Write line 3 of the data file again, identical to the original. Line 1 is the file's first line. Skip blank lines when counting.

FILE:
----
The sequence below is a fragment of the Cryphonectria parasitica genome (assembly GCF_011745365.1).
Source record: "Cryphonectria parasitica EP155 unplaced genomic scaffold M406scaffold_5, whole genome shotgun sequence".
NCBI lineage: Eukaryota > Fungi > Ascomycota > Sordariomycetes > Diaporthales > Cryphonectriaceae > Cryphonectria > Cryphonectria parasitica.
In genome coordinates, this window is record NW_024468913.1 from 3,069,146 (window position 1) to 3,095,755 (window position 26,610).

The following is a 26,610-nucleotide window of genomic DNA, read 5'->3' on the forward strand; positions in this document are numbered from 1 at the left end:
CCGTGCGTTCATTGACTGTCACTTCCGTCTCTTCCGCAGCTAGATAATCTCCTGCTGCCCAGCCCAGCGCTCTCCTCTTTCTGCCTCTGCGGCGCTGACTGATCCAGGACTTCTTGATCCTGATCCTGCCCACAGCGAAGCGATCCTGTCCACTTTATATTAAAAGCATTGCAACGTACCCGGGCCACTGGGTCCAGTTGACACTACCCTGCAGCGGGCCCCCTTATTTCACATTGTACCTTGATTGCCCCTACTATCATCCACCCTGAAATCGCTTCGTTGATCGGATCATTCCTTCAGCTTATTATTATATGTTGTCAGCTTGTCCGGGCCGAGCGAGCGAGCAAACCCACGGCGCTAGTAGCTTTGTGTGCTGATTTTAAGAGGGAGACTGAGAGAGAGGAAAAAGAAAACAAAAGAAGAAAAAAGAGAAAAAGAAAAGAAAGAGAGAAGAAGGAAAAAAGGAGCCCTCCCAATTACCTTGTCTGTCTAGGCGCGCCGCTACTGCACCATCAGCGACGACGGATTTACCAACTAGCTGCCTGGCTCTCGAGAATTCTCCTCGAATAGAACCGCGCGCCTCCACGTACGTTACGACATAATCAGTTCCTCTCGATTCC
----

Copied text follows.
NCBI lineage: Eukaryota > Fungi > Ascomycota > Sordariomycetes > Diaporthales > Cryphonectriaceae > Cryphonectria > Cryphonectria parasitica.